Advisory Committee for Immunization Practices
From the Executive Director: The CDC’s Advisory Committee for Immunization Practices considers using “evidence -based” guidelines for vaccine recommendations.
Over the past decade, I have attended several meetings of the Advisory Committee for Immunization Practices (ACIP) held at the Centers for Disease Control and Prevention (CDC) in Atlanta. The committee is charged with making recommendations on the use and administration of vaccines approved by the FDA. ACIP recommendations are then adopted by individual states and become state law. The committee came under fire by Congress in 2000 when it was revealed that six of the eleven voting members of the committee, at that time, had financial interests in the pharmaceutical companies that manufacture vaccines and that, for the prior 10 years, every one of the recommendations by the ACIP had been accepted by the CDC and translated into public law. This is also the committee who has flatly refused to state a preference for thimerosal free vaccines for pregnant women, infants and children despite recommendations from the Institute of Medicine to do so and the urgent plea by SafeMinds and fourteen other organizations.
What was different at the most recent ACIP meeting, held June 23-24, 2010, is that the first session opened with a discussion surrounding the utilization of “evidence- based” guidelines for deciding vaccine recommendations. It may be surprising to many of you that the committee had not been using such guidelines in the past. According to a presentation by the American College of Physicians (ACP), the U.S.’s largest medical specialty organization, the development of an ACIP evidence-based work group was largely due to pressure from ACP and other professional societies.
The ACIP evidence-based work group then presented their findings. Key elements for consideration of a vaccine recommendation using an evidence- based approach would include safety, efficacy and burden of illness. Vaccine recommendations would be scored using grades of A, B, C or D based on the strength of the science supporting the recommendation. Click here for the presentation. Although the utilization of evidence- based guidelines was supported by the American Academy of Pediatrics, the American Academy of Family Physicians and the ACP, one organization, the Infectious Disease Society of America (IDSA) spoke in opposition. Dr. Samuel Katz, representing IDSA, felt the recommendations would result in an erosion of public confidence in vaccine recommendations and that the anti-vaccine groups would exploit the rating system to cast doubt on ACIP recommendations that received a low score for being based on scientific evidence. SafeMinds views this initiative as a scientific step forward for the ACIP and looks forward to seeing the work group recommendations translated into committee policy.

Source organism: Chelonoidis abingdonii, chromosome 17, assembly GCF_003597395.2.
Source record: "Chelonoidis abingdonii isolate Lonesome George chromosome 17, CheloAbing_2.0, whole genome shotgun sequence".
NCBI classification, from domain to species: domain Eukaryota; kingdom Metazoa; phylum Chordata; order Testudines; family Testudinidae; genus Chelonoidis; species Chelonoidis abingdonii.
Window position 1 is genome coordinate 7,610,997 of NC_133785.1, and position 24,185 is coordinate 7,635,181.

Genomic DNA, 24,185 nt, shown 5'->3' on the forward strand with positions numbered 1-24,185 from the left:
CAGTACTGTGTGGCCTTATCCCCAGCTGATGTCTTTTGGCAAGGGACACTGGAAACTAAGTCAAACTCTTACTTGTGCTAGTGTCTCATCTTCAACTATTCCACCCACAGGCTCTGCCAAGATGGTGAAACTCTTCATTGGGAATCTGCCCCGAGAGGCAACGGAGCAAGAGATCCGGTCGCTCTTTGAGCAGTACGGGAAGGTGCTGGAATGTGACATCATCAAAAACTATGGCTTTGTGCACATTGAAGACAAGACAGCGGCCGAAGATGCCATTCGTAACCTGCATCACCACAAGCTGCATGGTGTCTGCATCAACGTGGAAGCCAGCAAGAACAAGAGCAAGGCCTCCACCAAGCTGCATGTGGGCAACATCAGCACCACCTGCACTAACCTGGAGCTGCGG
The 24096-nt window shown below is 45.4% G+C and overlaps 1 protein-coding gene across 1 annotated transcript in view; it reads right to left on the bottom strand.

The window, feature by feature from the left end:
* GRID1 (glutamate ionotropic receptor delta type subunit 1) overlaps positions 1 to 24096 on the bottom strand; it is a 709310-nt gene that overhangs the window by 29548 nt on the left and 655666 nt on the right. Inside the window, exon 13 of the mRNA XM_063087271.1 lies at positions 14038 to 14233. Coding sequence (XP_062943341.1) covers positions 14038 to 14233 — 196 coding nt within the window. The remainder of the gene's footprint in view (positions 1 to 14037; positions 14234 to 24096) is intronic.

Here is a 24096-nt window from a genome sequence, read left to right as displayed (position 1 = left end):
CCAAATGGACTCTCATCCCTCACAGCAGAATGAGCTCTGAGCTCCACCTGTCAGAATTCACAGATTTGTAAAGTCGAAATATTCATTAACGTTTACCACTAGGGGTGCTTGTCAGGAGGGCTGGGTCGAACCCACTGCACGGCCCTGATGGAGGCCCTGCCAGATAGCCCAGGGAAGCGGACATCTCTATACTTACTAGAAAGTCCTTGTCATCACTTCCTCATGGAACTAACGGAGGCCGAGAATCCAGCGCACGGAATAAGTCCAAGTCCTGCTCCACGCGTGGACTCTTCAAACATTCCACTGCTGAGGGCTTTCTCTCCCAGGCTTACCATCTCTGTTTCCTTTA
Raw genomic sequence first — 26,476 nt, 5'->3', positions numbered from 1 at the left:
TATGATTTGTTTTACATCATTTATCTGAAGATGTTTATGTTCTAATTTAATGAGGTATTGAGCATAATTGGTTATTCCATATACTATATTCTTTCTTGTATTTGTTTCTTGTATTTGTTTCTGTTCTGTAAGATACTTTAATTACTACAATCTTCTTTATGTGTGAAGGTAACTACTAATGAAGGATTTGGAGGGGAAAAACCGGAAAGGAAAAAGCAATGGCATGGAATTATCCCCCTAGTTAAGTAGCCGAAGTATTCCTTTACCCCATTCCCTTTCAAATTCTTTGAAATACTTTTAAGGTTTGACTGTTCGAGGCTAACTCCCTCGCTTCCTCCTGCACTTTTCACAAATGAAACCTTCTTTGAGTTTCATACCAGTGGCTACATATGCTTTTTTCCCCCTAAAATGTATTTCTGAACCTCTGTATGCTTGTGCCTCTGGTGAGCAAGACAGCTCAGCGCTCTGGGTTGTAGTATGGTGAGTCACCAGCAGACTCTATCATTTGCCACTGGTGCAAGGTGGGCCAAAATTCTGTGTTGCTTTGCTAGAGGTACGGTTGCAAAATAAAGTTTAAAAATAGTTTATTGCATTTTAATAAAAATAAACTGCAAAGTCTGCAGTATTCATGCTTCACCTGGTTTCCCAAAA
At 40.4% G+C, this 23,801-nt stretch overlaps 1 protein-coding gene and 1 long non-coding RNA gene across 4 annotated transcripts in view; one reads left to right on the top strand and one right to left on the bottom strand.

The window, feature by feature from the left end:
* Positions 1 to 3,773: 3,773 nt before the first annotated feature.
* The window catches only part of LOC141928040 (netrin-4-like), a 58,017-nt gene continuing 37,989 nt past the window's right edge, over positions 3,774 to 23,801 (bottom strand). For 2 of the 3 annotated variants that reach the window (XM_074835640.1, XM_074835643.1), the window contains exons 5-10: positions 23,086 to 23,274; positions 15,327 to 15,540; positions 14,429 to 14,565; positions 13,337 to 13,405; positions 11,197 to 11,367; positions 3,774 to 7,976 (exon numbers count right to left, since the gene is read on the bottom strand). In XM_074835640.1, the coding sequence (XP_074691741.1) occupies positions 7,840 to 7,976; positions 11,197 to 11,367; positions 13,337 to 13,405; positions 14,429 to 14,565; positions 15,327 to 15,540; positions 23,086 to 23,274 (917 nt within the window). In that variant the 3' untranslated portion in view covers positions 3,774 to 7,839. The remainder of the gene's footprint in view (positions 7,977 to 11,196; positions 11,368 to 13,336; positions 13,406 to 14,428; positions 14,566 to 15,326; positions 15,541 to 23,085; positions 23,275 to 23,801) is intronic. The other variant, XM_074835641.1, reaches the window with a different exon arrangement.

Update on Rotavirus Vaccine Contamination with Pig Viruses
The ACIP also received updates from both Merck and GlaxoSmithKline regarding the contamination of their rotavirus vaccines with porcine circoviruses. There was also a presentation from the FDA Center for Biologics Evaluation and Research (CBER) on the meeting in May where the recommendation for suspension of the contaminated vaccines was discussed. The presentation indicated that risks from vaccine contamination with adventitious agents like viruses may be difficult to assess. SafeMinds spoke during the public comment period acknowledging that while the technology to detect genetic contamination of vaccines was not available until relatively recently, the dangers of generating new viruses and bacteria that can cause disease were foreseen by the pioneers of genetic engineering. Horizontal gene transfer (HGT) refers to the direct uptake and incorporation of genetic material from unrelated species, in this instance from adventitious viral contaminants in live viral vaccines, into a human host’s DNA. Unlike chemical pollutants which break down and become diluted, these nucleic acid contaminants are infectious; they can invade cells and genomes, multiply, mutate and recombine indefinitely. Potential hazards of HGT include the generation of new viruses and bacteria that can cause disease, spreading drug and antibiotic resistance genes making infections untreatable, random insertion into genomes of cells resulting in harmful effects including cancer and reactivation of dormant viruses which may cause disease. Click here for SafeMinds public statement.